Also be aware there were a real lot of problems with steering wander that can also show up as a brake pull, but the additional clue is it might not always pull the same way. The biggest offender is the track bar. That is the long bar attached to the frame near the steering gear box with a ball and socket, and to the right side of the axle with a rubber bushing. The ball and socket develops a little wear and leads to steering wander. To identify that, have a helper turn the steering wheel from about the 10:00 to 2:00 o'clock position about twice per second with the engine running, then watch the movement between the ball and socket very closely. If you see any up and down movement, replace the track bar. Under warranty, Chrysler allowed no more than.080" movement when checked with a dial indicator. None ever got that bad because by.020" play, which is just enough to see, the truck was tiring to drive. At.020" play, new track bars solved the complaint.
Related to that is slop in the steering gear box where the pitman shaft comes out the bottom. While your helper is turning the steering wheel back and forth, watch if there's movement between that shaft and the gear box housing. Rotational movement is what you want to see. If the shaft moves sideways first, bottoms out, THEN starts to turn, the play is excessive. That can not be adjusted out. The bushing in the bottom gets hammered out. That usually goes unnoticed until the movement is great enough for the shaft to move away from the rubber lip seal and power steering fluid leaks out. A new seal will not solve that leak for very long.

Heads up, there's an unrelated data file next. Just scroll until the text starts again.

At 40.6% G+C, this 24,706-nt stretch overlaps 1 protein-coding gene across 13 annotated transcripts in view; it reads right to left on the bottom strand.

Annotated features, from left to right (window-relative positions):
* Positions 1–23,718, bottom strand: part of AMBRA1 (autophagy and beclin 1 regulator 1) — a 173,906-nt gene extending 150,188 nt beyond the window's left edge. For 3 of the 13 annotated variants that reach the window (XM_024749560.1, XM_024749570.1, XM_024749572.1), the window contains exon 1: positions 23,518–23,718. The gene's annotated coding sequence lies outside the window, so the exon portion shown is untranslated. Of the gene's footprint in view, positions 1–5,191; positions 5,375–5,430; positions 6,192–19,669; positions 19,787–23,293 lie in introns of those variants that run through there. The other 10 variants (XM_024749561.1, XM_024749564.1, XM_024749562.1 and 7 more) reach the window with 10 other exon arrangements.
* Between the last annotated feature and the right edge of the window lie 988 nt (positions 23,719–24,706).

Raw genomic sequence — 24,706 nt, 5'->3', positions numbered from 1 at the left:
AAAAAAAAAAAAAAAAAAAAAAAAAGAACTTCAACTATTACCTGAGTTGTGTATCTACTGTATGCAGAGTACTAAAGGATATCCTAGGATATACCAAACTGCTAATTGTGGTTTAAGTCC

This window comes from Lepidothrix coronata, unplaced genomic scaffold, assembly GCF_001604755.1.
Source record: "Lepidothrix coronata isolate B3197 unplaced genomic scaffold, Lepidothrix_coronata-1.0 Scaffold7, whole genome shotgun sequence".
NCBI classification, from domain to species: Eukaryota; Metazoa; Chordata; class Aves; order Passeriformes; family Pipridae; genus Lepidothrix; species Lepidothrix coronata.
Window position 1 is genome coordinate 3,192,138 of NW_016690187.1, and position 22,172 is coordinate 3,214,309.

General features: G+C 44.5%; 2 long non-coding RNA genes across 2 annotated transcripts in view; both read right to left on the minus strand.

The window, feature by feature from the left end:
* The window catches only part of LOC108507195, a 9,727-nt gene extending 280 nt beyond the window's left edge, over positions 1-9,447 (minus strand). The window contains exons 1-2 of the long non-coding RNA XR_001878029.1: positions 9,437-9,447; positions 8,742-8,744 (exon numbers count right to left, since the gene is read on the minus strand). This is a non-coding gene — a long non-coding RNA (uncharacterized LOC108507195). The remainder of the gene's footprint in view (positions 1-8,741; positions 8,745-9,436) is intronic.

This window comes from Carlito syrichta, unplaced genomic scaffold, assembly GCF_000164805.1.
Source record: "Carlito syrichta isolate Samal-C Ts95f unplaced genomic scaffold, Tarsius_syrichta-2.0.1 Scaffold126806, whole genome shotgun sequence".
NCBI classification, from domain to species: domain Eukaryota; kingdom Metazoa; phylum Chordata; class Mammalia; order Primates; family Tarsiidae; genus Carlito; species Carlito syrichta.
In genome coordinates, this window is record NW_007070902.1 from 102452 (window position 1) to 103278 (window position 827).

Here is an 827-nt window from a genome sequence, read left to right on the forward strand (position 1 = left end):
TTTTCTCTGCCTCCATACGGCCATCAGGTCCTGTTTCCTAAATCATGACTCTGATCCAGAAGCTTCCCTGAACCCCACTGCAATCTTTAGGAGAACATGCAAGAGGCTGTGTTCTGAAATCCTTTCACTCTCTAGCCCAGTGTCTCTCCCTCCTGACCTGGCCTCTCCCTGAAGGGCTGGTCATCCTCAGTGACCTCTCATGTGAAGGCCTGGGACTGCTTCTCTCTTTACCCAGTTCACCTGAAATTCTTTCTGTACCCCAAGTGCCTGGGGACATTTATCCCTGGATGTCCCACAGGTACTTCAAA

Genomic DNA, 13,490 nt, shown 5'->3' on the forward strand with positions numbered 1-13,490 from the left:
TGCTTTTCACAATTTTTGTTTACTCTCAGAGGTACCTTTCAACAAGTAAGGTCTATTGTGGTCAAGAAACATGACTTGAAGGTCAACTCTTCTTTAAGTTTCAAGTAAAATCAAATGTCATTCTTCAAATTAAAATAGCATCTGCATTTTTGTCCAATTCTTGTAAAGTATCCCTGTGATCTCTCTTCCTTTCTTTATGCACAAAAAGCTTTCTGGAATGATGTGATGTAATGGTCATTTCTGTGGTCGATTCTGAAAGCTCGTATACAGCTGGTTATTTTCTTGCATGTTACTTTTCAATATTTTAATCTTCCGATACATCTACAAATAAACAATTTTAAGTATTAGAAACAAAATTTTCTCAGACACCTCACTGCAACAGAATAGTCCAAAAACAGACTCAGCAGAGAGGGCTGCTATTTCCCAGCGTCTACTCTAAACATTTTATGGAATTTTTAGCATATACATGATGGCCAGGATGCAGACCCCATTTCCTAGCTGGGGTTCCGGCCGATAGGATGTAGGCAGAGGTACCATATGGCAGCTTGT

Also notice if there is a pull while NOT braking. It's normal for the truck to drift a little to the right due to road crown, but if you have to keep tugging on the steering wheel to make it go straight, there are other fixes for that. Caster and camber are the two alignment angles that affect pull and they're both not adjustable. Actually, caster is adjustable but only by rotating the entire axle housing which affects caster equally on both sides so the net difference between the two sides can't be changed. I solved a pull on two trucks by grinding the spacers between the rear leaf spring and axle housing, then shifting one side forward or rearward to correct a seemingly insignificant thrust angle. I did that on out-of-warranty trucks. When they're in warranty, you can get a set of stainless steel spacers but three of them cost $450.00. That's why we didn't go that route when customers were paying the bill. If the truck always pulls right, you install the 5.0mm spacer between the left wheel and hub to move the tire out a little. That changes the "scrub radius" which affects how hard each tire wants to turn out from rolling resistance. If the pull is gone, you're done. If it pulls left now, you install the 3.0mm spacer instead. If it still pulls right, you install the 8.0mm spacer. If the 8.0mm spacer helps but you still need more, there is a 10.0mm spacer available separately but you must also install longer wheel studs.
Saturday, April 14th, 2012 AT 10:42 PM